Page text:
As we approach the festive weekend, our brilliant Club Chaplain, John Toller has written his annual Christmas Message
“Twas the week before Christmas; across in Qatar
Gold was presented (no incense, or myrrh)
To Messi, perhaps The Greatest of All Time
After a game that was just simply sublime.”
OK, that’ll do for the bad poetry. I’m still a bit unsure what’s going on this Christmas – never thought I’d ever watch a World Cup final before going out to our carol service! I’ve enjoyed the football – some great games, and always love a big upset (plus I’m definitely in the Messi = GOAT camp) – but there’s been something unreal about the whole thing, and not only the time of year.
Whatever you think about the rights and wrongs of having the World Cup in Qatar, questions about human rights – civil liberties, working conditions – dominated the first couple of weeks. There’s something a bit jarring about seeing the huge expense of the event, the massive wealth on display, the advertising, when even in our rich country there are people struggling to make ends meet; or pouring money into the world’s 2nd largest exporter of natural gas when energy bills are crippling.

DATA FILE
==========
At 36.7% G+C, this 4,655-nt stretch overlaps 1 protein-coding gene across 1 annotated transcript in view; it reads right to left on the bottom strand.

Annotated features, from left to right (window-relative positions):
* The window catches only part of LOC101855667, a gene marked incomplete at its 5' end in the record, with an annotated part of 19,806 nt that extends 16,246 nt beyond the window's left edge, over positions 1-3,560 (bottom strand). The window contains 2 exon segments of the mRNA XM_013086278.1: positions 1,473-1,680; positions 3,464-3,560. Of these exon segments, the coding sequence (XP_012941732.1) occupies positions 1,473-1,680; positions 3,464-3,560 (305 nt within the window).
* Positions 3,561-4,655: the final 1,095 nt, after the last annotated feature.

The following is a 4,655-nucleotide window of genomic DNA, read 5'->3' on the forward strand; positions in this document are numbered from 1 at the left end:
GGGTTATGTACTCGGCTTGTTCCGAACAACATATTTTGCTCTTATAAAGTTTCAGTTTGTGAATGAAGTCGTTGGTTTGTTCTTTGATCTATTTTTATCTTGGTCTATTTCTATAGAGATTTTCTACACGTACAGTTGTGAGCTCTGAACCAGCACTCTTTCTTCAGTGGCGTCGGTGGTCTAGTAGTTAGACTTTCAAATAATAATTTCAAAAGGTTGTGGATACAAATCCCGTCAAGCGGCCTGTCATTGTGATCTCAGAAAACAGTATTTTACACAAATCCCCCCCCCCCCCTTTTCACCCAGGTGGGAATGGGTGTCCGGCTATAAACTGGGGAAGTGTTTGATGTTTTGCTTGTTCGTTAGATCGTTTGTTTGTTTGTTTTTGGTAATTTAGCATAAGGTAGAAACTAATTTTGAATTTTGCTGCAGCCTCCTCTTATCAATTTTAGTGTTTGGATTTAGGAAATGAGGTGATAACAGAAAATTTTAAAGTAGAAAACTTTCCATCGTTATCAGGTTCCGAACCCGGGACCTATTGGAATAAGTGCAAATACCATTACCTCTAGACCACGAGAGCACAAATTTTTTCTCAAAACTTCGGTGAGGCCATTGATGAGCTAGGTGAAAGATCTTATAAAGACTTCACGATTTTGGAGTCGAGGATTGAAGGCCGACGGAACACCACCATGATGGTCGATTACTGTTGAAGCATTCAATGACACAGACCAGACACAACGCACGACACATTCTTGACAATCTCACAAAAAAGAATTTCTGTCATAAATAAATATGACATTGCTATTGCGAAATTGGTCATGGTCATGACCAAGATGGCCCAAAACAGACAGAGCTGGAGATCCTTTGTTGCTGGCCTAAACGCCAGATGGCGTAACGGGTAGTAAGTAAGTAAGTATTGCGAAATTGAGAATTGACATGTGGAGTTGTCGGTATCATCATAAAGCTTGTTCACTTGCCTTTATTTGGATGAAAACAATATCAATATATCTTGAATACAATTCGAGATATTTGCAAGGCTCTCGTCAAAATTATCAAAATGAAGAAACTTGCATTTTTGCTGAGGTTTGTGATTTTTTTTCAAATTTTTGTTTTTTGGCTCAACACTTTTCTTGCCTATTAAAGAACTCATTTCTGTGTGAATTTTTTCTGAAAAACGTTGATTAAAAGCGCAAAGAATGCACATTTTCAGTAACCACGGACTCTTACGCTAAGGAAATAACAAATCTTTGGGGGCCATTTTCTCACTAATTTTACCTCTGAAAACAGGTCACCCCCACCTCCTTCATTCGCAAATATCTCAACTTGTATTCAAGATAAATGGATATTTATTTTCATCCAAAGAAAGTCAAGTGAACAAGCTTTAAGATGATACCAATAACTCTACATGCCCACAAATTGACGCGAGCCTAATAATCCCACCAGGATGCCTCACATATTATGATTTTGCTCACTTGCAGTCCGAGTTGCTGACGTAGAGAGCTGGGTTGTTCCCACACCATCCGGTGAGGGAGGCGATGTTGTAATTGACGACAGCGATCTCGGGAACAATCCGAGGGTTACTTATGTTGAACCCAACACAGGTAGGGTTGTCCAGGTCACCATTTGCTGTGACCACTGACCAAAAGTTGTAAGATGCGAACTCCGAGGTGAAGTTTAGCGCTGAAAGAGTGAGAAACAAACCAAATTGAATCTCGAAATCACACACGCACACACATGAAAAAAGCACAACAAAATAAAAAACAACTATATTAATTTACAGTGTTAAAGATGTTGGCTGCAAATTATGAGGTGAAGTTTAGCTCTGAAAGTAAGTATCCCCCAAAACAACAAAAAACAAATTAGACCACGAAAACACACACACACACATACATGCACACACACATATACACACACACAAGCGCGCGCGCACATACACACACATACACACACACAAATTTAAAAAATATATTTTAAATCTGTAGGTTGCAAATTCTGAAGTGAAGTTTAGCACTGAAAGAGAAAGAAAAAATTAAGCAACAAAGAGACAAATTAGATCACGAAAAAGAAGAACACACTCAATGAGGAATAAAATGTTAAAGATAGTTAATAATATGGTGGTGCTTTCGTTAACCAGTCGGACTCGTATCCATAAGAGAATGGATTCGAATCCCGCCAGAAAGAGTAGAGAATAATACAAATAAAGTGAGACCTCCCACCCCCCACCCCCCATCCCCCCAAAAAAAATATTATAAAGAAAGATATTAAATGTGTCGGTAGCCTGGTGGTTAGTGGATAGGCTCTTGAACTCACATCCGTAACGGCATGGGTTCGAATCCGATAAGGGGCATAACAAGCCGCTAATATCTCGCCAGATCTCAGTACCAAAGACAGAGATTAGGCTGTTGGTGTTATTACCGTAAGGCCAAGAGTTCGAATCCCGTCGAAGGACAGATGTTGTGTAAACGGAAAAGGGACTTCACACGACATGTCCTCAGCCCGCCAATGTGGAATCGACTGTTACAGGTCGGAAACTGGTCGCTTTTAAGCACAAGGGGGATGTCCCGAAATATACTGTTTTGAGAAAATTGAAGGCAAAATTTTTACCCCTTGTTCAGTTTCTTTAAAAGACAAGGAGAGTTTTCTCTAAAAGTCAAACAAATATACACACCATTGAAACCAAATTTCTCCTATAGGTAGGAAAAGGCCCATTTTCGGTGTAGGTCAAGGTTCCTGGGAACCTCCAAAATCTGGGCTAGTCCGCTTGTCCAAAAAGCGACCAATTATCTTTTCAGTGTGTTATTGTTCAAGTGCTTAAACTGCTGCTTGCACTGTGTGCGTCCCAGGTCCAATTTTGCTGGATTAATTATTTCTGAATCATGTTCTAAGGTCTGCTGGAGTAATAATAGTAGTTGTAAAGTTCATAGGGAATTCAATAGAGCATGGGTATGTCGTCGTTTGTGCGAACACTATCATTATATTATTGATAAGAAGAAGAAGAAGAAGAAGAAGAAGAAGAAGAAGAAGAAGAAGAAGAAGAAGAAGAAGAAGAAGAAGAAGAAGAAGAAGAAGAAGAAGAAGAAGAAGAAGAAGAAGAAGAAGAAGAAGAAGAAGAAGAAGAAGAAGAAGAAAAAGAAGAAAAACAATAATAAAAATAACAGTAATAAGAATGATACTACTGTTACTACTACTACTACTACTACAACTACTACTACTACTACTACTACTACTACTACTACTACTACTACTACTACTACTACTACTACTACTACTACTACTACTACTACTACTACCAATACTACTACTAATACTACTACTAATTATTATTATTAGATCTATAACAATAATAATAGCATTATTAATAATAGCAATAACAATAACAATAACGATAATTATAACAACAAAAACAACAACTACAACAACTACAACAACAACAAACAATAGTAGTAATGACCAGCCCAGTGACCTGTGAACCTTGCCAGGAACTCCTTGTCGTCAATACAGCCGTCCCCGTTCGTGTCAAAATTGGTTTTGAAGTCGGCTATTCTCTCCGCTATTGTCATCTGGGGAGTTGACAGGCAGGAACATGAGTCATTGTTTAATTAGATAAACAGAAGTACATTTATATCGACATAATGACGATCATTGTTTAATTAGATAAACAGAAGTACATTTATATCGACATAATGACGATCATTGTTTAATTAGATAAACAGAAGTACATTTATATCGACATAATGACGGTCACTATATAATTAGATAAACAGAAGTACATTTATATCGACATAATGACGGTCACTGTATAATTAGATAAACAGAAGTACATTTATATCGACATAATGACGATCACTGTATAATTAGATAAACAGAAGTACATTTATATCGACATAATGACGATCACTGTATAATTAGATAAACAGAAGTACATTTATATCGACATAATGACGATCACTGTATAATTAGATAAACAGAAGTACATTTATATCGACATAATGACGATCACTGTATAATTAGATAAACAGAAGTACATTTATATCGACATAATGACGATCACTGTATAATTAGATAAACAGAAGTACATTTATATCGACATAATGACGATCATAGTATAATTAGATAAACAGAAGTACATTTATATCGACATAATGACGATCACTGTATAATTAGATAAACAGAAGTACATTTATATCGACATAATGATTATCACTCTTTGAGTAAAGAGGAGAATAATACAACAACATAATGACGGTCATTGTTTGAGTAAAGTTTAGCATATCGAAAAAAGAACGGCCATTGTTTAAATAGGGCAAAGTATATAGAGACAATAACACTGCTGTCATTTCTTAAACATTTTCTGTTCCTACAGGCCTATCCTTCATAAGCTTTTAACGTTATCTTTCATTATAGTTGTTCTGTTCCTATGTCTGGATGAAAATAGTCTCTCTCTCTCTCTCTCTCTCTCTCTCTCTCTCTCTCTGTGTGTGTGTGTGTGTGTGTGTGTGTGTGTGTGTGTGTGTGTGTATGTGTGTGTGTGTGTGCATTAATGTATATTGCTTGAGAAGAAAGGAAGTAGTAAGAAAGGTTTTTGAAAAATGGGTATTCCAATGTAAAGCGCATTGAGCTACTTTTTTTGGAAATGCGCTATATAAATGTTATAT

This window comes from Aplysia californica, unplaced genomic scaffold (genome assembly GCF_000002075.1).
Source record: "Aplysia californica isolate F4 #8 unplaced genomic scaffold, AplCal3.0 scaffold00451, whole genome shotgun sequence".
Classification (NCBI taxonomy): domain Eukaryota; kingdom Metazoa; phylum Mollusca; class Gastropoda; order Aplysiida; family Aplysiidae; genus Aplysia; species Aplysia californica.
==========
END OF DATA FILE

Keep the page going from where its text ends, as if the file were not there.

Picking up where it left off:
While all that has been going on, though, there’s been a lot of people doing a massive amount of work to make a real difference to people’s lives this Christmas. I think I’ve been more aware of that than ever. Food banks, warm spaces, toy donations, cafes, churches and other places opening for food on Christmas Day – it’s been amazing to see people’s generosity and kindness coming through.
For me, that’s a much better representation of Christmas than the expense and glory of a World Cup. The first Christmas had some obvious glory – the gold from the wise men, the choir of angels – but most of the glory was hidden in poverty, oppression, scandal, and danger. The experience of Jesus was more like the experience of the majority of the world’s population, struggling through, than the privileged few. But that’s why it’s a story that brings so much hope – because it’s about God stepping into the struggles of everyday life, with the poor and broken, to lift us up, to change everything.
So when I see people doing the same thing – using what they have to step in to help others when they need it – I see Christmas in action. The glory of a World Cup is all very well; it was fun while it lasted. But this is the stuff that makes a lasting difference. Whether you’re in a position to give, or in need of help, I hope you have a very happy Christmas.